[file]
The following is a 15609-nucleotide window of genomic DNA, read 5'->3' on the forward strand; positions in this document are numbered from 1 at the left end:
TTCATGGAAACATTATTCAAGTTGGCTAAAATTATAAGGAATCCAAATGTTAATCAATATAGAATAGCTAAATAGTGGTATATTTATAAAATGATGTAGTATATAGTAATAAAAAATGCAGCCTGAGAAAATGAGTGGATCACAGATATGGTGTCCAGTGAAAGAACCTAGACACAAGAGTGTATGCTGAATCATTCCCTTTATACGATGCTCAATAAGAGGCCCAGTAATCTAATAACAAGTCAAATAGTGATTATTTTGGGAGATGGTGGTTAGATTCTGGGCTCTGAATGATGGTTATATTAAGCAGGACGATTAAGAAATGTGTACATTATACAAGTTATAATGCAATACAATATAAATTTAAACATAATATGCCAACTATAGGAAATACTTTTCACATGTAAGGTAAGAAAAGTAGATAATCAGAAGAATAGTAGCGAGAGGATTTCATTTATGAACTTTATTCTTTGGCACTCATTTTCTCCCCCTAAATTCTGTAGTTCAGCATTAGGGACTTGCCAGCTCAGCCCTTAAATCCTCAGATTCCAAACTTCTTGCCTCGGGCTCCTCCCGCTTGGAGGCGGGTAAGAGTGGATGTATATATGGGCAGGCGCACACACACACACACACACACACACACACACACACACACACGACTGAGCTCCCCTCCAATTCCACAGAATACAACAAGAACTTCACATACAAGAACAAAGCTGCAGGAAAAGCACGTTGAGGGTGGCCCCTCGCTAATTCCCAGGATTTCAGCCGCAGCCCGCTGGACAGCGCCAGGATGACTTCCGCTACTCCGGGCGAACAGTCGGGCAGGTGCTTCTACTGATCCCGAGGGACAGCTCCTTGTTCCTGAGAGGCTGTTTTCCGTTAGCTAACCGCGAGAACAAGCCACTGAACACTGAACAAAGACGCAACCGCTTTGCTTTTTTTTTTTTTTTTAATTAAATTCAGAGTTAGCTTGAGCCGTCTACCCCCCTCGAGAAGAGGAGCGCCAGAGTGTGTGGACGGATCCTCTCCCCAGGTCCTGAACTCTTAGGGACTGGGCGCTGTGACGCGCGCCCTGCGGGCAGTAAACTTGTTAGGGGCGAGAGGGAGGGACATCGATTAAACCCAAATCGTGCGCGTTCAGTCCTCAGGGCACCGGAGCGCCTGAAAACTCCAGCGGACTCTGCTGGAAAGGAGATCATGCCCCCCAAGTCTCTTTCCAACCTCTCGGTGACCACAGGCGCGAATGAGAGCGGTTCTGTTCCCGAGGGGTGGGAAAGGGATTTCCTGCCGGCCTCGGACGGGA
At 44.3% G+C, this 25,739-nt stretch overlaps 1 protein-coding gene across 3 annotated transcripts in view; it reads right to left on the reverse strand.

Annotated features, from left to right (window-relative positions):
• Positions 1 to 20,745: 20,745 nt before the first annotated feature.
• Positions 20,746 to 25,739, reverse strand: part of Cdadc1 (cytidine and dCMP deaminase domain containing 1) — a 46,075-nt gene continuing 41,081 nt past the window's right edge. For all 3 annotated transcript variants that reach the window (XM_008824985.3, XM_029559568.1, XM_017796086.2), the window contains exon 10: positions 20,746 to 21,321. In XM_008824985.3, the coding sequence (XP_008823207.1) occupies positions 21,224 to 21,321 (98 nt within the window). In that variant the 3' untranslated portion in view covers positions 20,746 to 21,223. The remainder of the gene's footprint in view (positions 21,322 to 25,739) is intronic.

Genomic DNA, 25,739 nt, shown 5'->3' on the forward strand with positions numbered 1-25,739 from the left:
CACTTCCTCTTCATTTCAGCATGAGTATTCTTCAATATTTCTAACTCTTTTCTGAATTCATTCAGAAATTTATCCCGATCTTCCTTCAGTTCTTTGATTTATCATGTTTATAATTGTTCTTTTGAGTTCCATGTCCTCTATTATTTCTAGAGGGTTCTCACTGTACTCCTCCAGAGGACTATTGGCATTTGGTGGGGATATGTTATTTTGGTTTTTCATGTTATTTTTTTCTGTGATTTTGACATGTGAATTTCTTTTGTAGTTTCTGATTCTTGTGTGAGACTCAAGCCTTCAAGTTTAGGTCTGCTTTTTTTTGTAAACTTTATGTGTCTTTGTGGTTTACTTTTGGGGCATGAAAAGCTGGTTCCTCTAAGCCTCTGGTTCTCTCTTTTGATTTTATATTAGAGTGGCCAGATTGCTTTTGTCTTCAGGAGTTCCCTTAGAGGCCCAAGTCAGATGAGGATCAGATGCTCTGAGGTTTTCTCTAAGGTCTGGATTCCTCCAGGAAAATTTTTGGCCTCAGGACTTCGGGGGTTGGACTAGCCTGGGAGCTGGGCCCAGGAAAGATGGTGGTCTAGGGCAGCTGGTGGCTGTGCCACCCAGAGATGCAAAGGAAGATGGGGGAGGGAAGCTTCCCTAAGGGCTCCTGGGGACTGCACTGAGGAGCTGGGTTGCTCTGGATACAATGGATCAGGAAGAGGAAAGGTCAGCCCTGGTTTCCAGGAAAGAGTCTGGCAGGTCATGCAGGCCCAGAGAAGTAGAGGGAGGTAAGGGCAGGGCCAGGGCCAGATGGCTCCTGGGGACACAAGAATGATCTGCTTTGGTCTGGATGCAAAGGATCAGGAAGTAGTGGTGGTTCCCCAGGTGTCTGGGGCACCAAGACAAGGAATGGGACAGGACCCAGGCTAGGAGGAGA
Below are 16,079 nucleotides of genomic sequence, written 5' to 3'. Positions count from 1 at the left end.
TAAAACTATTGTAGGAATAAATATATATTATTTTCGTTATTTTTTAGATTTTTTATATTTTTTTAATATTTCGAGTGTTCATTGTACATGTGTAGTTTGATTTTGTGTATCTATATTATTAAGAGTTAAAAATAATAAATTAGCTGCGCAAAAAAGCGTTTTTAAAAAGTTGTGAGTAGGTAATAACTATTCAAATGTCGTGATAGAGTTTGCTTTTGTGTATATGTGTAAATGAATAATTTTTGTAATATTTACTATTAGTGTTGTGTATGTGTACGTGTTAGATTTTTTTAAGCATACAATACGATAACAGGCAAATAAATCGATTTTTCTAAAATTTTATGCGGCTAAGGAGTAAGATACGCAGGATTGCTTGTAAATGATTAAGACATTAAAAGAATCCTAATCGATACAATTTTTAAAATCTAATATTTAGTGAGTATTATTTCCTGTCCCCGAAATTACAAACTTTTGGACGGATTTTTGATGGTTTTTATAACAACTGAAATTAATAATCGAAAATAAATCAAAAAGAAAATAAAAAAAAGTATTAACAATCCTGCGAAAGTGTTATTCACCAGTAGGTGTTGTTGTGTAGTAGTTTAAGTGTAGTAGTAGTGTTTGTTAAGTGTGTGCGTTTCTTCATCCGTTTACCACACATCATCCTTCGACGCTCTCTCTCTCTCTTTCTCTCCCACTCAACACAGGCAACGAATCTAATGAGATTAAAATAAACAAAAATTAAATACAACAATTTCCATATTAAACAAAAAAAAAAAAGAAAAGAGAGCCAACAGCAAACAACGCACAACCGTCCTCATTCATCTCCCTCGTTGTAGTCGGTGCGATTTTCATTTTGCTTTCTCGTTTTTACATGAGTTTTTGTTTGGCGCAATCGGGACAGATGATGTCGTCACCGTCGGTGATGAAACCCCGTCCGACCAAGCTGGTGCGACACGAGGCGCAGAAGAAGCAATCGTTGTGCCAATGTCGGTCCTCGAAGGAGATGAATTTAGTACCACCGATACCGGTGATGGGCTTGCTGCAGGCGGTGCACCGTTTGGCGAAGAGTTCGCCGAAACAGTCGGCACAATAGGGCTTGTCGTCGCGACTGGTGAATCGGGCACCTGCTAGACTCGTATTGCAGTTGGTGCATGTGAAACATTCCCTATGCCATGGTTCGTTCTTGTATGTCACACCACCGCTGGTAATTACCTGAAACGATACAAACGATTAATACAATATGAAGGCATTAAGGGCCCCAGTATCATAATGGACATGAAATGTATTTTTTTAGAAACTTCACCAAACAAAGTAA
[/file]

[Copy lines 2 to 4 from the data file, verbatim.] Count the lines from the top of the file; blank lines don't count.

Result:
TTCATGGAAACATTATTCAAGTTGGCTAAAATTATAAGGAATCCAAATGTTAATCAATATAGAATAGCTAAATAGTGGTATATTTATAAAATGATGTAGTATATAGTAATAAAAAATGCAGCCTGAGAAAATGAGTGGATCACAGATATGGTGTCCAGTGAAAGAACCTAGACACAAGAGTGTATGCTGAATCATTCCCTTTATACGATGCTCAATAAGAGGCCCAGTAATCTAATAACAAGTCAAATAGTGATTATTTTGGGAGATGGTGGTTAGATTCTGGGCTCTGAATGATGGTTATATTAAGCAGGACGATTAAGAAATGTGTACATTATACAAGTTATAATGCAATACAATATAAATTTAAACATAATATGCCAACTATAGGAAATACTTTTCACATGTAAGGTAAGAAAAGTAGATAATCAGAAGAATAGTAGCGAGAGGATTTCATTTATGAACTTTATTCTTTGGCACTCATTTTCTCCCCCTAAATTCTGTAGTTCAGCATTAGGGACTTGCCAGCTCAGCCCTTAAATCCTCAGATTCCAAACTTCTTGCCTCGGGCTCCTCCCGCTTGGAGGCGGGTAAGAGTGGATGTATATATGGGCAGGCGCACACACACACACACACACACACACACACACACACACACACGACTGAGCTCCCCTCCAATTCCACAGAATACAACAAGAACTTCACATACAAGAACAAAGCTGCAGGAAAAGCACGTTGAGGGTGGCCCCTCGCTAATTCCCAGGATTTCAGCCGCAGCCCGCTGGACAGCGCCAGGATGACTTCCGCTACTCCGGGCGAACAGTCGGGCAGGTGCTTCTACTGATCCCGAGGGACAGCTCCTTGTTCCTGAGAGGCTGTTTTCCGTTAGCTAACCGCGAGAACAAGCCACTGAACACTGAACAAAGACGCAACCGCTTTGCTTTTTTTTTTTTTTTTAATTAAATTCAGAGTTAGCTTGAGCCGTCTACCCCCCTCGAGAAGAGGAGCGCCAGAGTGTGTGGACGGATCCTCTCCCCAGGTCCTGAACTCTTAGGGACTGGGCGCTGTGACGCGCGCCCTGCGGGCAGTAAACTTGTTAGGGGCGAGAGGGAGGGACATCGATTAAACCCAAATCGTGCGCGTTCAGTCCTCAGGGCACCGGAGCGCCTGAAAACTCCAGCGGACTCTGCTGGAAAGGAGATCATGCCCCCCAAGTCTCTTTCCAACCTCTCGGTGACCACAGGCGCGAATGAGAGCGGTTCTGTTCCCGAGGGGTGGGAAAGGGATTTCCTGCCGGCCTCGGACGGGA
At 44.3% G+C, this 25,739-nt stretch overlaps 1 protein-coding gene across 3 annotated transcripts in view; it reads right to left on the reverse strand.

Annotated features, from left to right (window-relative positions):